foreach (var notification in Notifications)
{
    notification.SendNotification();
}

Another thing to consider is separation of concerns and the single responsibility principle. The interface you defined has one purpose (to describe behavior), if this can be done in one module, it should.

By putting your Notifications directly in the main program, it keeps the code tightly coupled, meaning that if you add a new type of notification, you will need to change the main program accordingly but if you use the abstraction of interfaces then your main program doesn't have to worry about the details of each and every Notification.

As for testing, the use of interfaces allows you to "Mock" behavior (Moq is a popular testing framework). Again, this allows you to write less code by setting the state of an InstantNotification rather than instantiating one along with all its dependencies.

1

As was already mentioned in the previous reply, the fact that you can do something does not necessarily mean that you have to :) In your case, it depends on whether you need to instantiate your classes and actually work with their object containing various data/states, or not. Using static classes/methods is in a certain way a bit against OOP principles since you actually do not use objects = instances of some class. If it is compliant with your business logic to have just a container for some methods you want to call instantly and they do not depend on objects' state, you can use static class.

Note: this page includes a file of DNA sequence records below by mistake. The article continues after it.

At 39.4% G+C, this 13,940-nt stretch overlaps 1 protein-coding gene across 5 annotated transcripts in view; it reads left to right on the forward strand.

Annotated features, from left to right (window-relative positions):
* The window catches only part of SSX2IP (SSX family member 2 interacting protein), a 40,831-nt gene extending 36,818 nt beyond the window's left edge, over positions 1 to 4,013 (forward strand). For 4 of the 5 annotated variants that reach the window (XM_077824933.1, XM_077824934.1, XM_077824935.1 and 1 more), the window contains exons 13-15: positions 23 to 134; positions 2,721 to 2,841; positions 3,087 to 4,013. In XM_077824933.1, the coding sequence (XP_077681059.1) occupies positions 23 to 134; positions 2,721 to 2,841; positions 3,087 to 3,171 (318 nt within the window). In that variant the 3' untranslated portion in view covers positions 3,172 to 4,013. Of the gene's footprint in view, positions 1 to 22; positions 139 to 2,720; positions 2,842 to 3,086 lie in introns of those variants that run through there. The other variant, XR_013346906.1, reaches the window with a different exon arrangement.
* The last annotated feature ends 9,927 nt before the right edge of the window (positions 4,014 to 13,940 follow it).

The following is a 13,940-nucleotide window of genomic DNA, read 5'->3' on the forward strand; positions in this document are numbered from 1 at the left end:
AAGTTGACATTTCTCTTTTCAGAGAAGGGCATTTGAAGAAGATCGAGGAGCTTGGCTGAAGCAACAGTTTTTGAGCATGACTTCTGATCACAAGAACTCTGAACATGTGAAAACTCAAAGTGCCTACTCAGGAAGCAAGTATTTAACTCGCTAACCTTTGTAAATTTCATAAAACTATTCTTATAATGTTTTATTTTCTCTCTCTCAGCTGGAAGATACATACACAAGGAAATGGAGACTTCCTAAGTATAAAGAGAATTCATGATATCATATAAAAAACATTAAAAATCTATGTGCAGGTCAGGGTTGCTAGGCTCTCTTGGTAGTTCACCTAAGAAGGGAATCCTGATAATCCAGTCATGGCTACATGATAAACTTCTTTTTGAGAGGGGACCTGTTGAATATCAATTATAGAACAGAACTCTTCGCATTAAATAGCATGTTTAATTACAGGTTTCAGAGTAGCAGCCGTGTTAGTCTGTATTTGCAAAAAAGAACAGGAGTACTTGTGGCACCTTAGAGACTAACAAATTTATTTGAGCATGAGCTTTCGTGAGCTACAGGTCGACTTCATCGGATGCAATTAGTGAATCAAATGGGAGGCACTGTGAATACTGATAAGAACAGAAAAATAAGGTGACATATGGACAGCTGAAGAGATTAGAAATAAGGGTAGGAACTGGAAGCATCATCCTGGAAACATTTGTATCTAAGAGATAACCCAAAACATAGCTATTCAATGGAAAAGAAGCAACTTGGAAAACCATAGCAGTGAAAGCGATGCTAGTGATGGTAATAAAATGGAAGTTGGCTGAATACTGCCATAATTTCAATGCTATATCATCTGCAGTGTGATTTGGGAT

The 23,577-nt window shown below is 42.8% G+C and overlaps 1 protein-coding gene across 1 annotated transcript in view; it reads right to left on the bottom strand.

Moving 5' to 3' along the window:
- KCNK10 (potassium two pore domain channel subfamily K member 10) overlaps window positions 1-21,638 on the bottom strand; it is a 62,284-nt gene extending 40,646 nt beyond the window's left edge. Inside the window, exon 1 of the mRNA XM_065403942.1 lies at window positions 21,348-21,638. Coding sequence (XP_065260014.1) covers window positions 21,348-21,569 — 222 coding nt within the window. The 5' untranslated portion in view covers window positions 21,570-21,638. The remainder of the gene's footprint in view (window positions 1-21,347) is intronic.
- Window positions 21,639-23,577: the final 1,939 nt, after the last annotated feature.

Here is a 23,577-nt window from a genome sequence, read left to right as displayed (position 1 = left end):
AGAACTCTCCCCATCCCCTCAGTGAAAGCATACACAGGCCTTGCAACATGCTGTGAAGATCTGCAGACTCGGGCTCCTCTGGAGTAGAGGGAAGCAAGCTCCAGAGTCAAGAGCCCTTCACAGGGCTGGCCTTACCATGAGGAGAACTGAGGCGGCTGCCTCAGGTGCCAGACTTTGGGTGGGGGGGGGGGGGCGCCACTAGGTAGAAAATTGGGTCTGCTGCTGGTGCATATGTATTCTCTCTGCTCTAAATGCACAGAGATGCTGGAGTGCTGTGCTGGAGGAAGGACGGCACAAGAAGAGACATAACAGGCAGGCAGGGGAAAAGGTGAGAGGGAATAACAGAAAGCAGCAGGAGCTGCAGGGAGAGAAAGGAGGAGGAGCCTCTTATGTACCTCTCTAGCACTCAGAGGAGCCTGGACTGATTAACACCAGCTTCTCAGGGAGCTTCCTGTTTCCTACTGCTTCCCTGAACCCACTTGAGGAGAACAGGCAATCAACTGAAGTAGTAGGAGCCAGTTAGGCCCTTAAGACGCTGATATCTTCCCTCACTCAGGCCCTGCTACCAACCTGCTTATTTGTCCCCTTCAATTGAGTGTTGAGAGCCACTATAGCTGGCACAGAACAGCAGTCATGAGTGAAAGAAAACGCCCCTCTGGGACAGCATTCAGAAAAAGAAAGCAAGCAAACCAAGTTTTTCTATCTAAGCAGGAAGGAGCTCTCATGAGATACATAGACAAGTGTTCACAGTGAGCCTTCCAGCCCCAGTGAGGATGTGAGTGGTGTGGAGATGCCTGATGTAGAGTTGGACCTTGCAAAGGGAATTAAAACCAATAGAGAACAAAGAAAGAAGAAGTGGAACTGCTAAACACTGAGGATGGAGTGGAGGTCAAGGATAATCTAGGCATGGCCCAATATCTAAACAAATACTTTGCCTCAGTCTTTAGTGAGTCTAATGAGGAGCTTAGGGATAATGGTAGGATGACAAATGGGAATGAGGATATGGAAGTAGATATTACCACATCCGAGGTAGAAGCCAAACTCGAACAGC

-1

Representing business-layer actions with fancy OO design patterns seems pointless.

You're not wrong.

It's pretty common to have the "business logic" layer organized using more procedural* programming, eg using a service-oriented design or the Transaction Script pattern, but have the "domain model" be more object-oriented.

So in your example you really have a "notification service". In modern C# practice you would probably use IoC instead of static classes, but the pattern is really the same. eg you would have something like:

public class TextNotification : INotificationService
{
        string twilioKey;

        public TextNotification( IConfiguration config)
        {
           this.twilioKey = config["TwilioKey"];
        }
        public async Task SendNotification(
            List<string> p_Addresses,
            string p_NotificationContent
            )
        {
           //send the message 
            return;
        }   
}

Which has some OO aspects to support service substitutability and testability, but the business functionality remains purely procedural.

*"functional programming" means something different